With many Vancouver theatre companies closing up their main stage seasons as summer approaches, youth and emerging-artist productions are springing up for what seems to be the month of theatre festivals. For many emerging artists, May is an invaluable and affordable opportunity to create new, independent and often experimental work and Quimera Theatre Collective’s new festival Tales in Crux is no exception. In partnership with Now! Theatre, Quimera will be producing five new plays written by its members starting on May 23rd at CBC Studios to add to the month’s festival extravaganza.
Keep in mind Tales in Crux and the other festivals listed here are being presented at the same time as a surge of surfacing blog posts, pushing for a re-invention, or at least a re-evaluation, of contemporary theatre aesthetics and audience engagement. Last month, we talked about giving theatre audience’s a reason to turn off Netflix, and articles like Fannina Waubert de Puiseau’s “How Canadian Theatre is Killing itself” and Christine Quintana’s “Thank You for Coming” echoed similar sentiments. Tales in Crux is steeped in that desire to bring audiences something fresh, insightful and a kind of story-telling entertainment you can’t get off the Internet.
Tales in Crux is not your conventional theatre festival. While other short-play festivals feature a succession of plays often unrelated thematically, Quimera Theatre has weaved its five new stories into a multi-layered narrative to keep the audience fully immersed in the action. Borrowing from the narrative style of the 1001 Arabian Nights, Tales in Crux starts with the story Arinjay whose characters Roger and Jade, an eccentric non-couple who suffer from emotional anxiety about romantic feelings (they make Pamela Anderson and Kid Rock seem kosher). The pair uses stories, the four other plays in the festival, to spill their guts during the final hours of their relationship with the tedious help of the anthropomorphic Bodies and Voices who embody the stories being told.
Whatever your theatrical tastes, Tales in Crux has a grab-bag lineup that encompass a variety of genres: Last Call is a 20-something bar comedy, The Bridge takes us through a post-apocalyptic struggle between friends, the trouble and strife of newlyweds oozes through Orbweaver, and haunting loves of the past sashay about in Ball Change. The intermixed spectacle is designed to keep an audience on its toes through this anthology of comedic, tragic and surrealist tales that mirror some of the happiness and horror of young adult life.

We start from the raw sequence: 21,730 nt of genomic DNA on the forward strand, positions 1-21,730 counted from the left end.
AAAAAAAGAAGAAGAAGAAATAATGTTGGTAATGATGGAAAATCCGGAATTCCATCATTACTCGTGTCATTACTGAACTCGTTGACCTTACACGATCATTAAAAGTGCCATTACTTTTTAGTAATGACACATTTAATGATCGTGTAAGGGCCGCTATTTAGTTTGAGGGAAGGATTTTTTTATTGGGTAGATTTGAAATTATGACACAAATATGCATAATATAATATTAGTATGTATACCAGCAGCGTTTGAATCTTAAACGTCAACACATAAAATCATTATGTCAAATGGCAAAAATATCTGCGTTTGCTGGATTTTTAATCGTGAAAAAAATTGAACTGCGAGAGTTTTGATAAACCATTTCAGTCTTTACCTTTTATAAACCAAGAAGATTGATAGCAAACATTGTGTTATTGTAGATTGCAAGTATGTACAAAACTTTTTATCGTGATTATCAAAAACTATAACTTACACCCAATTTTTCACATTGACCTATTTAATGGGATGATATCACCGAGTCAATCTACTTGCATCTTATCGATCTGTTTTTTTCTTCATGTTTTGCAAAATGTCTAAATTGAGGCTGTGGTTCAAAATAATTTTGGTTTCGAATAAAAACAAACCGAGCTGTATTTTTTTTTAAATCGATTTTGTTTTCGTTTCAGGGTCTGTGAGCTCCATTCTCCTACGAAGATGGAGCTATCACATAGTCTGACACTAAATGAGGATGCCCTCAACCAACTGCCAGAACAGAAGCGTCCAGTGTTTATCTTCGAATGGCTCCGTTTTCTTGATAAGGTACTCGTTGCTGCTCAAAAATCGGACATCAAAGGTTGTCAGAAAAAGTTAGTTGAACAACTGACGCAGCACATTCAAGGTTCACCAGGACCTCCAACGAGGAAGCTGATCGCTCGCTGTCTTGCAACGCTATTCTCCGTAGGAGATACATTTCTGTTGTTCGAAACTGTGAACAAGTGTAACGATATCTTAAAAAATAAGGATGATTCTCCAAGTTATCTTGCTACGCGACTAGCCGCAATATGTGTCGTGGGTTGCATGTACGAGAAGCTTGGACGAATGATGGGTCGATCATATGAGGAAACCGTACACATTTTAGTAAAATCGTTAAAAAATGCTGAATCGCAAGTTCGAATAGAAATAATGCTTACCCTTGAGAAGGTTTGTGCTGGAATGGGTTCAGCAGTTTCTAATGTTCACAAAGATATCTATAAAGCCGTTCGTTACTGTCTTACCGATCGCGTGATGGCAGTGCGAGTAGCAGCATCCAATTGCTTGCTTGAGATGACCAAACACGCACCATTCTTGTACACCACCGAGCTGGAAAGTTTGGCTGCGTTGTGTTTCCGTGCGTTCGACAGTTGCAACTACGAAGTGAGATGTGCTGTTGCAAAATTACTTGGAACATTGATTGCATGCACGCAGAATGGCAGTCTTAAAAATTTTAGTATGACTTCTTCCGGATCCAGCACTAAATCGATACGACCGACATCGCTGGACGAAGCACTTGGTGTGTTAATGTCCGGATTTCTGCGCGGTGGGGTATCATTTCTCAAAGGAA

“It’s about immersion for us,” playwright and director Paula Zelaya Cervantes says. “We don’t want these plays to exist in isolation from each other. They’re connected like we’re connected through the company.”
Just like the mythological beast of the company’s namesake, the “chimera”, composed of a lion, a snake and a goat, Quimera draws its collaborative talent from graduates and students of the largest theatre programs at UBC, SFU and Studio 58. The festival is collectively produced by Quimera co-founders Jayda Paige Novak, Paula Zelaya Cervantes, Matthew Willis, May Bosaing, Caitlin Docking and Nick Rinke, but includes an eclectic band of 15 other artists, playwrights, directors, actors and designers.
“We’ve participated in festivals like this before but with a producing structure already in place,” May Bosaing, an actor and playwright in the festival, says. “It’s big for a relatively new company like us and takes a lot of organization, especially when you’re also writing or directing and doing admin. Everyone’s enthusiasm, though, has managed to push things along pretty nicely.”
For Quimera, writing new plays from scratch—creating something from nothing—is par for the course. The company emphasises the creation of new, dramaturgically interesting work that challenges the audience’s perception of itself as well as what is right in front of them. Tales in Crux embodies that mandate for such stories in this world of freely accessible entertainment.
“The focus for us is putting on plays,” says Jayda Paige Novak, a director and playwright. “It’s never been about making money or a profit which sometimes can cause troubles. I think that’s why we like the word ‘crux’ so much: we find ourselves in cruxes when we’re trying to do something big like this while not necessarily having the funding or financial support. But in the end, it’s all about telling stories in the most interesting way possible.”
Tales in Crux will play at CBC Studios on 700 Hamilton St. on May 23th-24th and 26th-28th. Email email@example.com to reserve tickets and for more information about the festival and the company.
By Matthew Willis
Illustration: Jeremy Hannigan